Frequent Concussions Spur New Rules
BASH, like professional sports, has raised its awareness of head injuries. While football is in the national spotlight, cheerleaders have suffered the most concussions at BASH.
February 12, 2016
In last Sunday’s Super Bowl between the Carolina Panthers and the Denver Broncos, Panthers linebacker Thomas Davis played the game with a broken arm. The arm, which was wrapped in a heavy cast, was injured two weeks ago and was inserted with one plate and eleven screws.
On the other hand, Panthers wide receiver Corey “Philly” Brown suffered a concussion in the third quarter and did not return to action.
The extra caution for the head injury shows the impact of better concussion awareness and new protocols — affecting not only the professional sports world but also athletes here at BASH and in youth sports.
“Concussions have changed my life and the way I perceive everything,” said former BASH football player junior Mike Porreca, who has suffered three concussions.
A concussion is a traumatic brain injury that is caused by a blow to or the shaking of the head. Symptoms include headache, confusion, memory loss, nausea, vomiting, and dizziness. There are more than 3 million cases in the U.S. annually. Many of these concussions are sports related, and this has led many people to have different opinions on player safety during competition.
Second-impact Syndrome, one of the biggest concerns, occurs when a person returns to action before the brain is fully healed from their first concussion. The brain swells rapidly and catastrophically, and the second concussion may be even more severe than the first.
Many popular professional football players suffered concussions this past season, including Sam Bradford, Ben Roethlisberger, DeAndre Hopkins and Darrelle Revis. Some passed the league protocol and did not miss a game. On the other hand, some have had to miss many games as a result of the new multi-step concussion protocol adopted by the NFL in 2013. Colts running back Tyler Varga missed ten games from a concussion suffered in week three.
On January 29th, the NFL released its official concussion statistics for this past season. Concussions saw a 32 percent spike as the number rose from 206 in 2014 to 271 in 2015.
The Impact at BASH
Head injuries are not just a concern in professional and college sports; they have come to the forefront in high school and youth athletics. This is especially true here at BASH. Many concussions have been diagnosed in various sports.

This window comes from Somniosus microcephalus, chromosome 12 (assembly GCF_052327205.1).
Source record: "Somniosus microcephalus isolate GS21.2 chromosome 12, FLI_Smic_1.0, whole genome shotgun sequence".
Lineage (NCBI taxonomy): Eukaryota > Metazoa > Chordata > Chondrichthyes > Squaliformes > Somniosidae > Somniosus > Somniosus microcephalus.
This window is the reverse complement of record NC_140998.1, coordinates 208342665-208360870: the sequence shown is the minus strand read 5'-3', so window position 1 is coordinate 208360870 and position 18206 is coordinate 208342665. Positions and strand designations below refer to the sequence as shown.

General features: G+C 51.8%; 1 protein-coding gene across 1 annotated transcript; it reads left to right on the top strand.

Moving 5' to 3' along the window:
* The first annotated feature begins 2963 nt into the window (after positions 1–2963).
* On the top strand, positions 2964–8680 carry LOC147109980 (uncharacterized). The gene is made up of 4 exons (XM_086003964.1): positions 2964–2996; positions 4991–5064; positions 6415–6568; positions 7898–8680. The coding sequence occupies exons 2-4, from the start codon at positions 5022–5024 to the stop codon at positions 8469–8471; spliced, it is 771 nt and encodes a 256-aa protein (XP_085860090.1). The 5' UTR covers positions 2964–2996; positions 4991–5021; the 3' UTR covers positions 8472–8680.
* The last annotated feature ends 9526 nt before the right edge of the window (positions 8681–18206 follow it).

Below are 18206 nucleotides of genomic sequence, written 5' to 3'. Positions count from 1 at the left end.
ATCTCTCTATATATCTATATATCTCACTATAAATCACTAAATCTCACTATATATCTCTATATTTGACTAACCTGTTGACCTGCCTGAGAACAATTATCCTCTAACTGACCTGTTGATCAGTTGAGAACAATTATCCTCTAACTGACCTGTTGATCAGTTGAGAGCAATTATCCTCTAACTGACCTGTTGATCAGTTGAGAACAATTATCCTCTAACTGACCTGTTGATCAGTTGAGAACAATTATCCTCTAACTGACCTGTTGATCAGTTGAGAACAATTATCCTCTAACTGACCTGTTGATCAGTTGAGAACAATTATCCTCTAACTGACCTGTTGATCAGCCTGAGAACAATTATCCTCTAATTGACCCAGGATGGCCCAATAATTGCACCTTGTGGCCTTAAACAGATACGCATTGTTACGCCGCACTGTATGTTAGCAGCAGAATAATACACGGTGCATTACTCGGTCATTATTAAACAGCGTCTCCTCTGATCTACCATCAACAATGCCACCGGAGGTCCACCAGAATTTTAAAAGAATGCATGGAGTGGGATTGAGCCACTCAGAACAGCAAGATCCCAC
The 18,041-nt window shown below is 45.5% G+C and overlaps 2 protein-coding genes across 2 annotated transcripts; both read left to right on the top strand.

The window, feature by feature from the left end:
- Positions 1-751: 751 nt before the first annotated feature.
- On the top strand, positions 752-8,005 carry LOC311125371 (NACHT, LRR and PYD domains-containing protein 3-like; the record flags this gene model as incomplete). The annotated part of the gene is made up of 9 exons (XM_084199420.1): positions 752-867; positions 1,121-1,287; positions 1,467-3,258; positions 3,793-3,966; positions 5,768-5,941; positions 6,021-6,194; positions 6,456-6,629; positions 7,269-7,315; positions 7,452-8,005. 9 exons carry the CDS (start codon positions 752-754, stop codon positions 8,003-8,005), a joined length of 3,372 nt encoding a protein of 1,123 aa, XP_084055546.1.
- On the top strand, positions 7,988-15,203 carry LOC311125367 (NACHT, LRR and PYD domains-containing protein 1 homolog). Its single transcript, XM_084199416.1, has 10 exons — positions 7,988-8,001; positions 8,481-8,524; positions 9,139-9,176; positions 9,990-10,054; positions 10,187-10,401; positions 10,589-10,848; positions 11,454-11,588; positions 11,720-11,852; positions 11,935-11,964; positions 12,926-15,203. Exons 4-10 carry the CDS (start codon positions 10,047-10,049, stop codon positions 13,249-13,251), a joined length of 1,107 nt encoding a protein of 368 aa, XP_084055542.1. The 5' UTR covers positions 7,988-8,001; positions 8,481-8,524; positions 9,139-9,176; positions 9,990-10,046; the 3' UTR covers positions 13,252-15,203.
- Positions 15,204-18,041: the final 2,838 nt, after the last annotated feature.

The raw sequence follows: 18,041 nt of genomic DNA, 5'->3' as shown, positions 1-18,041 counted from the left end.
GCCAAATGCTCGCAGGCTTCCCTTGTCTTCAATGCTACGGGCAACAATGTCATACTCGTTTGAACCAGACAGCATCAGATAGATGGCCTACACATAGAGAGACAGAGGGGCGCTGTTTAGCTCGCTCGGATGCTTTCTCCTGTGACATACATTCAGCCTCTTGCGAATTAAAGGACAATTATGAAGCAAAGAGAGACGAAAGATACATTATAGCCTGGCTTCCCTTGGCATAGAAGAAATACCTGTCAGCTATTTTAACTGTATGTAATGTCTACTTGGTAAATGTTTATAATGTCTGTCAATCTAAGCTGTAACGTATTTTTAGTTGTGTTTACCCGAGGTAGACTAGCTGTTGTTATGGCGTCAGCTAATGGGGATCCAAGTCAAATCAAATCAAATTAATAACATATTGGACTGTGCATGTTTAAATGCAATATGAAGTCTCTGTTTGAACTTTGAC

As a result, concussion treatment is an important responsibility of the training staff here at BASH. The trainers have specific protocols and guidelines for when a Bear or Lady Bear suffers a blow to the head.
“The first thing we do when we suspect someone has sustained a concussion is look for symptoms,” said BASH Head Trainer Donna Harmon.
After looking for symptoms, the trainers perform a Standardized Assessment of Concussion (SAC) test, to further diagnose the athletes head injury. The test includes saying things in reverse order, and testing reaction times of the patient.
Once the concussion is diagnosed, the patient is not allowed to take medications such as Advil or Alieve, Harmon said. “We discourage medication so victims can see if their concussion symptoms are worsening or improving. If worsening, we encourage you to go to the hospital.”
Harmon said cheerleaders suffered the most concussions of any sport at BASH last year.
BASH cheerleader Meghan Wilhelm has suffered two concussions from the sport. The first time, she was kicked in the side of the head, and fell and hit the other side of her head on someone’s knee, she said. The second time, she passed out in a stunt and hit her head on the ground.
“The first concussion was a lot more painful than the second,” she said. “The first one I was in a lot of pain for the first night, which I spent mostly in the hospital.”
“I had bad headaches for a month and a half later. The second one was a lot less severe and manageable.”
Despite the improvement of helmets and tackling techniques, concussions also still plague youth football.